• Governance structure: Legal services providers are run like a corporation and have the ability to move quickly to address market needs, align employees and make long-term investment decisions.

These key attributes listed above will be difficult for law firms or in-house law departments to replicate—at least in the near term. Law firms struggle with access to capital and complicated governance structures. In-house departments, while adding great value, are corporate cost centers and will struggle to make necessary investments in technology. They also struggle with the change management process.

Competitors or Legal Ecosystem Enablers?

While in 2018, an elite legal services provider is best positioned to enable the digital transformation of enterprise legal services, their doing so can also be beneficial to the overall legal ecosystem, including not only for law firms and law departments, but also the legal education system.

For example, a forward-looking law firm could forge a close alliance with an elite legal services provider to deliver better overall E2E legal solutions to its clients. This is particularly true if the law firm lacks the capital or know-how to timely create these solutions on its own.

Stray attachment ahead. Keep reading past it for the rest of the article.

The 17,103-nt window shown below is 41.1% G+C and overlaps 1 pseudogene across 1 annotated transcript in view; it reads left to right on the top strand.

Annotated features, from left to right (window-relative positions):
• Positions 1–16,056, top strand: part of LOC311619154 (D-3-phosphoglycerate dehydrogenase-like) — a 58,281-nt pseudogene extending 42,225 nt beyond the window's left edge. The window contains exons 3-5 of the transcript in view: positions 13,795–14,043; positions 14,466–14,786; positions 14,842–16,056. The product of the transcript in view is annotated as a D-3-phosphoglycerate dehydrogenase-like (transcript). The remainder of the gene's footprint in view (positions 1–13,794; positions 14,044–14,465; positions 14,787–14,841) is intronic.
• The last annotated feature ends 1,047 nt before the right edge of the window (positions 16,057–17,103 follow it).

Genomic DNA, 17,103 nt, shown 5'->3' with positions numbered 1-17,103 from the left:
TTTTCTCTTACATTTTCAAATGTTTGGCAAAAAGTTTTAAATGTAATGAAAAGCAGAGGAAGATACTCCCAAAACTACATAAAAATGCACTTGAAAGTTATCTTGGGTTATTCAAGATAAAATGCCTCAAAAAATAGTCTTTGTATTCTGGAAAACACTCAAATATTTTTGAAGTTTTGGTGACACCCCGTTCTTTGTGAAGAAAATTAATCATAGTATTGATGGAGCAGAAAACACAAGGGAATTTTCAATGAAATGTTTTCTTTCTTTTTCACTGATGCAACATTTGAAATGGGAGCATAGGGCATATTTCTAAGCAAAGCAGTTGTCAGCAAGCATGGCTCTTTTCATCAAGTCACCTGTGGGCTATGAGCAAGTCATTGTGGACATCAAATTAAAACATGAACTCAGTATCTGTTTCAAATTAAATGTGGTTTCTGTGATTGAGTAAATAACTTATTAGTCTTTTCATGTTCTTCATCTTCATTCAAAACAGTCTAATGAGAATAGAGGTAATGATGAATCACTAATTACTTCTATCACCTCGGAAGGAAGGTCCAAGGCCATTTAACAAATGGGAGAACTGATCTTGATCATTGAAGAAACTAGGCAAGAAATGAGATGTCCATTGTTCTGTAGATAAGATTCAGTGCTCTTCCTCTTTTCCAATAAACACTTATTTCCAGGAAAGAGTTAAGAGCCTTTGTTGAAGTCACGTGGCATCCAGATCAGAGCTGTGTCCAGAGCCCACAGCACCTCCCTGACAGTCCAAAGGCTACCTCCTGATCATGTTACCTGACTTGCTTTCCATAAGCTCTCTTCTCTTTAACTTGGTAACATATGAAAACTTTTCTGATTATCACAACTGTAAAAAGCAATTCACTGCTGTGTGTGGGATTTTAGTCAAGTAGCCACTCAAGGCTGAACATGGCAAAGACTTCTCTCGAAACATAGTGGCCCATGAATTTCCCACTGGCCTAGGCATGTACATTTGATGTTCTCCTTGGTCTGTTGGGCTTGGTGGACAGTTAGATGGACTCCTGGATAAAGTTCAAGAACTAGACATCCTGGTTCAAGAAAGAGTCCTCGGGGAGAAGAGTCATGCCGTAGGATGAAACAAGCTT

Corporate law departments are at times even more limited in the technology investments they can make. If a legal services provider has a cost-effective, high-quality, technology-enabled commercial transactional support solutions, there is no compelling need to build these capabilities in-house. This just adds to the fixed costs of the legal department and creates less flexibility to transition to newer technologies. The in-house lawyer will still have the ability to oversee the work product and make all key decisions.

Finally, truly innovative legal services providers can also contribute to the future of legal education by offering exceptional training and employment opportunities to new law graduates. In addition to substantive legal training, such programs will give prospective lawyers a thorough understanding of the key legal technologies and workflows that are enabling new models of enterprise legal services delivery.

Gabriel Buigas is the senior vice president, Global Strategy & Digital Contracting Solutions, at UnitedLex. He works to maximize the effectiveness and efficiencies of in-house legal departments and in understanding how outside counsel can provide greater value to their corporate clients.